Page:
January is a notoriously bad month to add real quality to your side if you're a Premier League club.
Managers generally don't want to sell midway through the season, and the constant threat of Covid-19 outbreaks means most clubs are hoping to maintain a larger squad than they would normally.
However, there are plenty of players who look like they really need a move this month, and we take a closer look at seven of them.
There is something very badly wrong with Marcus Rashford right now. We can all see it.
He has just three goal involvements (two goals and one assist) so far this season compared to 20 during the 20/21 campaign (11 goals and nine assists).
What is much more worrying, though, is how passive he appears to be in matches this season.
In Manchester United's 1-0 FA Cup win over Aston Villa, Rashford made just 25 passes in 85 minutes and failed to deliver a single cross.
There is no reason why Rashford cannot turn himself around at Manchester United, but perhaps he has reached a point in his career where changing clubs is the most immediate method to reinvigorating his game - particularly with a World Cup fast approaching.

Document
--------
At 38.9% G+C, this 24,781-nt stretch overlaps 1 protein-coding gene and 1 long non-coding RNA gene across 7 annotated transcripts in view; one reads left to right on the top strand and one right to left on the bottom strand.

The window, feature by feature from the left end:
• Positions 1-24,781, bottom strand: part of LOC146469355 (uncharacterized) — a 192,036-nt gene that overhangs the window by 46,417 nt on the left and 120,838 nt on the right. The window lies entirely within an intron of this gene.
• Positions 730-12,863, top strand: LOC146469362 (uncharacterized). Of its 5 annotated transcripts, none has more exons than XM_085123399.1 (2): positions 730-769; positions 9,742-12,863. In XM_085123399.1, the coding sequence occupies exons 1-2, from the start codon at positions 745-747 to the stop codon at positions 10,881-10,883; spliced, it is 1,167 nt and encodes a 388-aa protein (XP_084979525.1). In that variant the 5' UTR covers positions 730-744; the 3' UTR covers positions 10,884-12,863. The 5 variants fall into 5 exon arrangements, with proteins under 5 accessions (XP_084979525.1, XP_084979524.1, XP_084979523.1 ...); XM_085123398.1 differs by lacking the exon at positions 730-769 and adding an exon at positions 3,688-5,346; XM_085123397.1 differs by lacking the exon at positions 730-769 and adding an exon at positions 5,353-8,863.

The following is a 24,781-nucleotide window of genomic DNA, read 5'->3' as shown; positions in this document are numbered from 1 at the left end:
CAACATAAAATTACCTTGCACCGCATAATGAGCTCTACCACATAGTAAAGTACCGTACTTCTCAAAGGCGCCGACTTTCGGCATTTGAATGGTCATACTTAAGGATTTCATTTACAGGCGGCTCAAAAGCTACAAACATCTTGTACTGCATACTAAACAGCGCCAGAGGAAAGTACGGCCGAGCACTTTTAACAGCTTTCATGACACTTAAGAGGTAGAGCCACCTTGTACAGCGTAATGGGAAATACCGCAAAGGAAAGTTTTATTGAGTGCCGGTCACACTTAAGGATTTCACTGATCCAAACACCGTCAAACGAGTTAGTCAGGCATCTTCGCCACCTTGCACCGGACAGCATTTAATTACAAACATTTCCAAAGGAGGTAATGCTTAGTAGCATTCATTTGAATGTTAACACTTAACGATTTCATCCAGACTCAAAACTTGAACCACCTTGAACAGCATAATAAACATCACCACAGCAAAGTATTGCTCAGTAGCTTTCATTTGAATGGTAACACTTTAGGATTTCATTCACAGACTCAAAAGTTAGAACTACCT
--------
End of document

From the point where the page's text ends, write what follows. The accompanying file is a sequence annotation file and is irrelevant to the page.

Staying with Man Utd, it's increasingly difficult to see Jesse Lingard being the player we know he can be as long as he persists at Old Trafford.
Lingard showed at West Ham last season how brilliant he can be when he is given regular game-time, and has to be admired for wanting to give his Man Utd career one last shot on the back of that.
It hasn't worked out, though. Lingard has been a peripheral figure at best at Old Trafford this season, playing just 87 minutes of Premier League soccer.
Lingard is in the same boat as Rashford in one important sense. He was a late cut from England's Euros squad last summer and his World Cup hopes won't be served by spending his prime years sat on United's bench.
Frenchman Ndombele arrived at Tottenham for a club record fee of £53.8million in 2019, and it's fair to say that both club and player have persisted to try and make the move work.